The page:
To mark this year’s Con Datos conference in Costa Rica, Stefaan Verhulst and Andrew Young shared findings from the Open Data in Developing Economies initiative at the Inter-American Development Bank’s Abierto al Público blog. The two-part series introduces the Periodic Table of Open Data analytical tool and provides a deep dive on case studies from the region.
The Periodic Table of Open Data is “a new methodology and factors for determining the success (or failure) of using open data.”
Among other case studies from Latin America and the Caribbean, Verhulst and Young describe an agriculture project from Columbia and analyze it according to the Periodic Table of Open Data:
“The Aclímate Colombia project is a cross-sector partnership led by the International Center for Tropical Agriculture (CIAT). Its platform leverages a diversity of data sources, including many open government datasets, to help farmers understand how to better navigate shifting weather patterns. It has already had a tangible impact on the community, and received widespread recognition about how cross-sector data-sharing can translate data science insights into concrete, actionable information.
Particularly in developing economies where resources can be in short supply, a clear, detailed understanding of the problem to be addressed can help ensure targeted efforts. Aclímate Colombia’s user research (U) was laser-focused on the needs of smallholder rice farmers, ensuring that open data used in the platform was optimized for their needs. Through the use of data audits and inventory (Da), practitioners were able to explore the availability of datasets – both in the form of open government data and from other potentially useful and relevant data sources like NGOs and the private sector. For Aclímate Colombia, researchers identified the types of data needed for agriculture algorithms, and then engaged with the semi-public industry groups to make the data available.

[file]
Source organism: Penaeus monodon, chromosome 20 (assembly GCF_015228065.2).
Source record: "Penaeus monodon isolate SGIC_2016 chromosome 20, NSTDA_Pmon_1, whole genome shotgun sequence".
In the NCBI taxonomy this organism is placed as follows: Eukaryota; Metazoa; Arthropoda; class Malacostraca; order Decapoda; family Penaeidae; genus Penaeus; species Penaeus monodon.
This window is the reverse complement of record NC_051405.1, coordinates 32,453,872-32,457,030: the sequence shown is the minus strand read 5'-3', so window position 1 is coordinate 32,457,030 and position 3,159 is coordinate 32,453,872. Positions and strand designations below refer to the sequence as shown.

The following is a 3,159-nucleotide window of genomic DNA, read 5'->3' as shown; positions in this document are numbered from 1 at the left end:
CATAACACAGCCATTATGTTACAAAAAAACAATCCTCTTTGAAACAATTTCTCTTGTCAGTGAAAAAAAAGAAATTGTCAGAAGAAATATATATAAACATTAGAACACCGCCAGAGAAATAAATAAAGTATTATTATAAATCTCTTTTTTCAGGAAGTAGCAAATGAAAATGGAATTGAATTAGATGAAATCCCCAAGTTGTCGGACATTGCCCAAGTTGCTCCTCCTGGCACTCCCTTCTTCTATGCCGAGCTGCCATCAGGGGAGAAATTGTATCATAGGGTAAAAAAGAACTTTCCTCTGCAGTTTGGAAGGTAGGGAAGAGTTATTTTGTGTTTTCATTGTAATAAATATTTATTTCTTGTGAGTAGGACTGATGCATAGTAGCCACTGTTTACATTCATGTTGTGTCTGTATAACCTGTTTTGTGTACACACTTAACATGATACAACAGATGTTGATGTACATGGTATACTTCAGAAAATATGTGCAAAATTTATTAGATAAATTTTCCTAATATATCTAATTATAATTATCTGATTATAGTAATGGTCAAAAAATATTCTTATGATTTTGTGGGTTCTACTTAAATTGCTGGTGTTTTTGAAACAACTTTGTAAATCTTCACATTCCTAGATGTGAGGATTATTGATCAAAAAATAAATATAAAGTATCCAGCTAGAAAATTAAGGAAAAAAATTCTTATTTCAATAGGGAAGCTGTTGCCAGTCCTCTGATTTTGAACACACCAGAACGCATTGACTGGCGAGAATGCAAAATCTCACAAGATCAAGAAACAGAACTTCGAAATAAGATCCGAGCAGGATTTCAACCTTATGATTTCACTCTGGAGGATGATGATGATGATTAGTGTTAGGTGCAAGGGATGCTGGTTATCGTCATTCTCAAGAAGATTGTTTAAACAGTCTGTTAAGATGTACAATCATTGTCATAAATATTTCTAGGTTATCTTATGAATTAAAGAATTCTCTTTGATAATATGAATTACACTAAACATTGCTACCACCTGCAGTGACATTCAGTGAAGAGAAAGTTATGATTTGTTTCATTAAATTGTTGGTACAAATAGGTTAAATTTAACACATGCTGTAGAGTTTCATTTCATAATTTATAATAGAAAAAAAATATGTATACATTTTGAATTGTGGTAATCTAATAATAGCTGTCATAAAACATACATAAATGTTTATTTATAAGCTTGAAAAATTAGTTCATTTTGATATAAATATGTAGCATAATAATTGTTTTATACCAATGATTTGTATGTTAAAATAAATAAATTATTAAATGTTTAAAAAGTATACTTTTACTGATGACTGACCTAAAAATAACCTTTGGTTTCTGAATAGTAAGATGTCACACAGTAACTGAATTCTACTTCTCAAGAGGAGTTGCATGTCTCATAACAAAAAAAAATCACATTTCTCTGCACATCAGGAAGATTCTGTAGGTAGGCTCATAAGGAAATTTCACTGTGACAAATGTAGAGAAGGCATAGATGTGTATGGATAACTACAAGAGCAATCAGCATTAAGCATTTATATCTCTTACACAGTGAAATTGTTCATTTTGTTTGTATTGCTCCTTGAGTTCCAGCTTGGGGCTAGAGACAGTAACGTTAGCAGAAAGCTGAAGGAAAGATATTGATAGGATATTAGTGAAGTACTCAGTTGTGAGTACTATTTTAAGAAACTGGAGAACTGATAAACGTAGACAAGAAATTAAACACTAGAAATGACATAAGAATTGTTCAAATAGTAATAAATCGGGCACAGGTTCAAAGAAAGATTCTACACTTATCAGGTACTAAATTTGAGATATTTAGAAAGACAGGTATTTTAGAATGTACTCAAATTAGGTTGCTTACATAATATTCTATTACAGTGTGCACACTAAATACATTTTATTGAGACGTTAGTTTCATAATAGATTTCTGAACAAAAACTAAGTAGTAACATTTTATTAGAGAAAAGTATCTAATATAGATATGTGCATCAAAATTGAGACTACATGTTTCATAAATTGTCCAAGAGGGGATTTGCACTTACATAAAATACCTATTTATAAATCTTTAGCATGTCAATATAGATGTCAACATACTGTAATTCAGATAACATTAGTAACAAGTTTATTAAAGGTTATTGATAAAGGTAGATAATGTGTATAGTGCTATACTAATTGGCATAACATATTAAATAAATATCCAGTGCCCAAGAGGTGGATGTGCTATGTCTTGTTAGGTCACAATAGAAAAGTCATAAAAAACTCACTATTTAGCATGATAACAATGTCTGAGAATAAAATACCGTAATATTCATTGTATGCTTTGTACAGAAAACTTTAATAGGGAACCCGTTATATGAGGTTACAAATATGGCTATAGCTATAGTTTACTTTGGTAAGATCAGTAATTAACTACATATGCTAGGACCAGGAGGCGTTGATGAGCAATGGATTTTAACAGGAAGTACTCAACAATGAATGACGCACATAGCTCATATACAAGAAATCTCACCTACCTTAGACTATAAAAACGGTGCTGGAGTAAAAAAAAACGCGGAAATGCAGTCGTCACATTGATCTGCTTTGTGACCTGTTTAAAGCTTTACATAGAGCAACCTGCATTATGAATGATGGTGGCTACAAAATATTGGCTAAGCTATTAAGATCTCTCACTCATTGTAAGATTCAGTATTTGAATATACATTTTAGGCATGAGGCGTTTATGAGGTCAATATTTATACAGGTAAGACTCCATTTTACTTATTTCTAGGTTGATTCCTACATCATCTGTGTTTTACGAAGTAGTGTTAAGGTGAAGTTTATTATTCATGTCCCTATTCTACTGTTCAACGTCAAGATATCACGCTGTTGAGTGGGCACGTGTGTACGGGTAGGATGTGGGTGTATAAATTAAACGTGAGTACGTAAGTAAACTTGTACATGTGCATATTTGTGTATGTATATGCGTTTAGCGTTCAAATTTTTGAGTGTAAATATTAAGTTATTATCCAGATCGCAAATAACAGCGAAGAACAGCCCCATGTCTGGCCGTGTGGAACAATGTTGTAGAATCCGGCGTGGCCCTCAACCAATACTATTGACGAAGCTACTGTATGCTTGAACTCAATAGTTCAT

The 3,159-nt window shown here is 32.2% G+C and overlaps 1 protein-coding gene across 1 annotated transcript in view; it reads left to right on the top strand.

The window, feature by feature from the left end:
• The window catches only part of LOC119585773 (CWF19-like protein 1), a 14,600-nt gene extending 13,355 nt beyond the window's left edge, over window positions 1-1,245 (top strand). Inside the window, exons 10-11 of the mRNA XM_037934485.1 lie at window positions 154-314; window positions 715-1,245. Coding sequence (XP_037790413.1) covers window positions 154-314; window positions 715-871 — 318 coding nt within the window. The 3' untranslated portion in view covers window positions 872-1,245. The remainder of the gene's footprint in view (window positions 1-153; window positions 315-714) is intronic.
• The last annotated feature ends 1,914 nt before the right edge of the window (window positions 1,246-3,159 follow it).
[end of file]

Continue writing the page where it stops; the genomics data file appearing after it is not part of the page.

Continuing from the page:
Although open data is meant to provide value to data users without direct data-holder engagement, partnering with entities on the supply side (including government partnerships) can help fill data gaps and enable higher-impact data use. Aclímate Colombia is a strong example of the potential impacts that such partnerships can bring. The effort to provide farmers with climate-resilient crop-planting methods, would not be possible without the collaboration of a civil society organization (the driver of the initiative), government data holders (Dh), and semi-private agriculture industry domain experts (De) that served as intermediaries (I). These collaborators worked in partnership to get Aclímate Colombia’s tools into the hands of the smallholder farmers who needed access to the data.”